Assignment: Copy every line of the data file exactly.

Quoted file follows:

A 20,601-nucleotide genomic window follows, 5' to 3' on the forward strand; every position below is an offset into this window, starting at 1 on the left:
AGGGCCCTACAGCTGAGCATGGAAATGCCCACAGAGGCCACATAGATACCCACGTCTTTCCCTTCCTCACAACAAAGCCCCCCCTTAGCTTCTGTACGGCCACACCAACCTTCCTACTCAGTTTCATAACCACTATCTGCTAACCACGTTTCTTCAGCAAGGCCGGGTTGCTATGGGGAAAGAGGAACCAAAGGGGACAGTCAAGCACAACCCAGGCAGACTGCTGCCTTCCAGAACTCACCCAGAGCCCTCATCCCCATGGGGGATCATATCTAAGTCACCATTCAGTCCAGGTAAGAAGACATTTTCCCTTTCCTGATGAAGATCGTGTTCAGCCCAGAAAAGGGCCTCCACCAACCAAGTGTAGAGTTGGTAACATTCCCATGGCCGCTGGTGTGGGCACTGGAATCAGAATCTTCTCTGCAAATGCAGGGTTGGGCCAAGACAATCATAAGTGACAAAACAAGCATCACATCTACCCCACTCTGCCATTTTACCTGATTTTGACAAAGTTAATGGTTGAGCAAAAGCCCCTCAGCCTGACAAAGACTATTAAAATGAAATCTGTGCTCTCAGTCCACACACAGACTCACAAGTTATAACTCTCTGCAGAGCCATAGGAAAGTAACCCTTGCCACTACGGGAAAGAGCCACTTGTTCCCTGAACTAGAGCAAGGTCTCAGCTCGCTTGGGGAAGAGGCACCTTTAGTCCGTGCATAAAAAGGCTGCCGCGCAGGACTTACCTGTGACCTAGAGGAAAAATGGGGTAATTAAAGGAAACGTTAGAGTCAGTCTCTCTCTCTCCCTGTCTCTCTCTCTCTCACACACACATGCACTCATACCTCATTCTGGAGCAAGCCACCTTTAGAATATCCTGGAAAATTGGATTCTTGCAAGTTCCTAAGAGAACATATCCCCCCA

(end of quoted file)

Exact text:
A 20,601-nucleotide genomic window follows, 5' to 3' on the forward strand; every position below is an offset into this window, starting at 1 on the left:
AGGGCCCTACAGCTGAGCATGGAAATGCCCACAGAGGCCACATAGATACCCACGTCTTTCCCTTCCTCACAACAAAGCCCCCCCTTAGCTTCTGTACGGCCACACCAACCTTCCTACTCAGTTTCATAACCACTATCTGCTAACCACGTTTCTTCAGCAAGGCCGGGTTGCTATGGGGAAAGAGGAACCAAAGGGGACAGTCAAGCACAACCCAGGCAGACTGCTGCCTTCCAGAACTCACCCAGAGCCCTCATCCCCATGGGGGATCATATCTAAGTCACCATTCAGTCCAGGTAAGAAGACATTTTCCCTTTCCTGATGAAGATCGTGTTCAGCCCAGAAAAGGGCCTCCACCAACCAAGTGTAGAGTTGGTAACATTCCCATGGCCGCTGGTGTGGGCACTGGAATCAGAATCTTCTCTGCAAATGCAGGGTTGGGCCAAGACAATCATAAGTGACAAAACAAGCATCACATCTACCCCACTCTGCCATTTTACCTGATTTTGACAAAGTTAATGGTTGAGCAAAAGCCCCTCAGCCTGACAAAGACTATTAAAATGAAATCTGTGCTCTCAGTCCACACACAGACTCACAAGTTATAACTCTCTGCAGAGCCATAGGAAAGTAACCCTTGCCACTACGGGAAAGAGCCACTTGTTCCCTGAACTAGAGCAAGGTCTCAGCTCGCTTGGGGAAGAGGCACCTTTAGTCCGTGCATAAAAAGGCTGCCGCGCAGGACTTACCTGTGACCTAGAGGAAAAATGGGGTAATTAAAGGAAACGTTAGAGTCAGTCTCTCTCTCTCCCTGTCTCTCTCTCTCTCACACACACATGCACTCATACCTCATTCTGGAGCAAGCCACCTTTAGAATATCCTGGAAAATTGGATTCTTGCAAGTTCCTAAGAGAACATATCCCCCCA